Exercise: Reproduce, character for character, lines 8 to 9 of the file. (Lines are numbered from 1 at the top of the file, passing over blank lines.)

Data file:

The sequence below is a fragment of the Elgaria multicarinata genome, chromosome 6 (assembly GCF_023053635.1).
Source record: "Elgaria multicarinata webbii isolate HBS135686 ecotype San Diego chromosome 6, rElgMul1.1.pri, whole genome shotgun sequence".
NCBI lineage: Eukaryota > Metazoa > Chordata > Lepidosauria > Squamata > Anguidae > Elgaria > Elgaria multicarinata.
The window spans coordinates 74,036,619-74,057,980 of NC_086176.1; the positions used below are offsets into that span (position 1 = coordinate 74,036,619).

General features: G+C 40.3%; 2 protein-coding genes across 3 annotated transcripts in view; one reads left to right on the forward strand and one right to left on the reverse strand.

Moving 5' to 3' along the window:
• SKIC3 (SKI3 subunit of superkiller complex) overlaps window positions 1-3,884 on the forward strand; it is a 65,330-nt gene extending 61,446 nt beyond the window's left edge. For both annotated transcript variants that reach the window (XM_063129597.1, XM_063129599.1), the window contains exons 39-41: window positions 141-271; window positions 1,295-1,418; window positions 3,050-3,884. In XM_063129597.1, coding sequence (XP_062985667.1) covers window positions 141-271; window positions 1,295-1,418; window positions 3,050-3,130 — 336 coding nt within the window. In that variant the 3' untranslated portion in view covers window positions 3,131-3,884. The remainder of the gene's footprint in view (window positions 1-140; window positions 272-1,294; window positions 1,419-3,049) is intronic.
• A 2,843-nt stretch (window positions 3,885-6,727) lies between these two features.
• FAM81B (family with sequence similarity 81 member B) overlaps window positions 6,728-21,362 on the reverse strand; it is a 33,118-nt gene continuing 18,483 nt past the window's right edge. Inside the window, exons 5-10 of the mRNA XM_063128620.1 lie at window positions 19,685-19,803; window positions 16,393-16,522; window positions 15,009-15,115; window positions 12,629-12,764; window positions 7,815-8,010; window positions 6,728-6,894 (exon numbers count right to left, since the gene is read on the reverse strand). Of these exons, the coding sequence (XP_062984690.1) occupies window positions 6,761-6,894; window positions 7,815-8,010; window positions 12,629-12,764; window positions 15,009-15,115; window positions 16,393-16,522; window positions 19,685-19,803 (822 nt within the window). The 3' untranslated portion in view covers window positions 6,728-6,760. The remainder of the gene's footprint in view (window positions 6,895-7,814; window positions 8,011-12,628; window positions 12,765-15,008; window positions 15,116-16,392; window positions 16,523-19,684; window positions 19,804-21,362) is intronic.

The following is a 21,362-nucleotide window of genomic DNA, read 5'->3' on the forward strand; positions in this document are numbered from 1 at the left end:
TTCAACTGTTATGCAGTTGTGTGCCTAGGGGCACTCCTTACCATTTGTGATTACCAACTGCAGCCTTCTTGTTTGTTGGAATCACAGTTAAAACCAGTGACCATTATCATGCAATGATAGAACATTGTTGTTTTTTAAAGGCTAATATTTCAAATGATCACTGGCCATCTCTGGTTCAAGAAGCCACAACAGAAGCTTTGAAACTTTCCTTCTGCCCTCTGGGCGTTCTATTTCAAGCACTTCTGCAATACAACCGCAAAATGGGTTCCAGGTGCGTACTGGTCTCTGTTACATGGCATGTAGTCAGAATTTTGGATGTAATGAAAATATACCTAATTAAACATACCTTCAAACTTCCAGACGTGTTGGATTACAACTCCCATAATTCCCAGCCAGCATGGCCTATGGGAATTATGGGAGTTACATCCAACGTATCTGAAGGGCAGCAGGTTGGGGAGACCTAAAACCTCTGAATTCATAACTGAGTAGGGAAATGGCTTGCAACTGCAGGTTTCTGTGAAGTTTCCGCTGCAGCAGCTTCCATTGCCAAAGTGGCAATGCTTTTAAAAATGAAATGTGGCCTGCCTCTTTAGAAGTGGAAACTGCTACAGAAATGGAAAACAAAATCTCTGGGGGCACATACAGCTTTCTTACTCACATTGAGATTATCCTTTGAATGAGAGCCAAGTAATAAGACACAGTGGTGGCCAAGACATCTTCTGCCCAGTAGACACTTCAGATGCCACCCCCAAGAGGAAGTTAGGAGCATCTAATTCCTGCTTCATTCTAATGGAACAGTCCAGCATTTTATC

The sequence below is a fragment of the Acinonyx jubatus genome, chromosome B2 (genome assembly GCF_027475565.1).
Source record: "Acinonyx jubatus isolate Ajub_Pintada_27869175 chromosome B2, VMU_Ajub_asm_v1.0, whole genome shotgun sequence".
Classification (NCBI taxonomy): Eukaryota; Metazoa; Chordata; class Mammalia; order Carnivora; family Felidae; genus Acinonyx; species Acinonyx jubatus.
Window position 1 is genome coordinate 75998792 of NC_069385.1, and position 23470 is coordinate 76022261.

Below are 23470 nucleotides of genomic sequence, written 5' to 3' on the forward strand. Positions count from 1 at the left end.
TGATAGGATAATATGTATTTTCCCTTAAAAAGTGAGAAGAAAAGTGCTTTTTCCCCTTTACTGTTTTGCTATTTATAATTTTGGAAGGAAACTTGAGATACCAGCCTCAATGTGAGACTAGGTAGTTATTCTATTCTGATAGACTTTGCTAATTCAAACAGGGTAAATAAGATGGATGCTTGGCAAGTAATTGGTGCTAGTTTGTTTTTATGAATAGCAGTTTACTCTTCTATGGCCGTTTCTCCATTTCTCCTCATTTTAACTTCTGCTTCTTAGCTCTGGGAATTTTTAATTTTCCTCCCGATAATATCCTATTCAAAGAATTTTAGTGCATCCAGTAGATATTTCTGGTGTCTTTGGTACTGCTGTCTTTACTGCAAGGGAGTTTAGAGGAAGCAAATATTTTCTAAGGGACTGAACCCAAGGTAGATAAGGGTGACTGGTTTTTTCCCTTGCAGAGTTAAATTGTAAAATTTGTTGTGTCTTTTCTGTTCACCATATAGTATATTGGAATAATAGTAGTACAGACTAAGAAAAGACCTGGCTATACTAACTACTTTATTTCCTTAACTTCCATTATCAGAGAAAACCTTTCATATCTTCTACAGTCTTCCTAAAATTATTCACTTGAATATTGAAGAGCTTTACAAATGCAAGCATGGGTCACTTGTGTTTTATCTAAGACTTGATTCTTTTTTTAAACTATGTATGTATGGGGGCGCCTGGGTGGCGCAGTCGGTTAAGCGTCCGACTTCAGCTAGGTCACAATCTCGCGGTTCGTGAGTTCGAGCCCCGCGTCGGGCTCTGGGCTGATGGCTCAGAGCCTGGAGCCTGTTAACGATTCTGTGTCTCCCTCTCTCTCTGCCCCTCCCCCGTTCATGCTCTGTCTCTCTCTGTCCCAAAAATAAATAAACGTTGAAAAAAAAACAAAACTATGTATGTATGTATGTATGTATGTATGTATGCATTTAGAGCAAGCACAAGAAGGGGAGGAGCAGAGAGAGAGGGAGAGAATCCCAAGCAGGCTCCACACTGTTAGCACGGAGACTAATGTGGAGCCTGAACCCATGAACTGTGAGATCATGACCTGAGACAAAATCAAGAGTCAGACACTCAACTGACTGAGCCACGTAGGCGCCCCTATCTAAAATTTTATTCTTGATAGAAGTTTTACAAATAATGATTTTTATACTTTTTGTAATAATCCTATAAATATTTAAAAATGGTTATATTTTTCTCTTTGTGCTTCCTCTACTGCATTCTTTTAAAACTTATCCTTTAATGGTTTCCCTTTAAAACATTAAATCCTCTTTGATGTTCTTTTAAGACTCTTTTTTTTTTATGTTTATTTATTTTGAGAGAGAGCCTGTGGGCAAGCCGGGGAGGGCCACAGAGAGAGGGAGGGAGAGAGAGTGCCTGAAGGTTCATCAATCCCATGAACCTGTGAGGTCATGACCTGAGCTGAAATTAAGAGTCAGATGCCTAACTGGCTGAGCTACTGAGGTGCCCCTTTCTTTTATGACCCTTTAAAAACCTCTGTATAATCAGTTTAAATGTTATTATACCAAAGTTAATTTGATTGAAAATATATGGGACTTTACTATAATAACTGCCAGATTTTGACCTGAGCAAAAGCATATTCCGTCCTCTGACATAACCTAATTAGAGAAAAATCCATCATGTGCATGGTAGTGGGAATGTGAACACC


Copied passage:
• A 2,843-nt stretch (window positions 3,885-6,727) lies between these two features.
• FAM81B (family with sequence similarity 81 member B) overlaps window positions 6,728-21,362 on the reverse strand; it is a 33,118-nt gene continuing 18,483 nt past the window's right edge. Inside the window, exons 5-10 of the mRNA XM_063128620.1 lie at window positions 19,685-19,803; window positions 16,393-16,522; window positions 15,009-15,115; window positions 12,629-12,764; window positions 7,815-8,010; window positions 6,728-6,894 (exon numbers count right to left, since the gene is read on the reverse strand). Of these exons, the coding sequence (XP_062984690.1) occupies window positions 6,761-6,894; window positions 7,815-8,010; window positions 12,629-12,764; window positions 15,009-15,115; window positions 16,393-16,522; window positions 19,685-19,803 (822 nt within the window). The 3' untranslated portion in view covers window positions 6,728-6,760. The remainder of the gene's footprint in view (window positions 6,895-7,814; window positions 8,011-12,628; window positions 12,765-15,008; window positions 15,116-16,392; window positions 16,523-19,684; window positions 19,804-21,362) is intronic.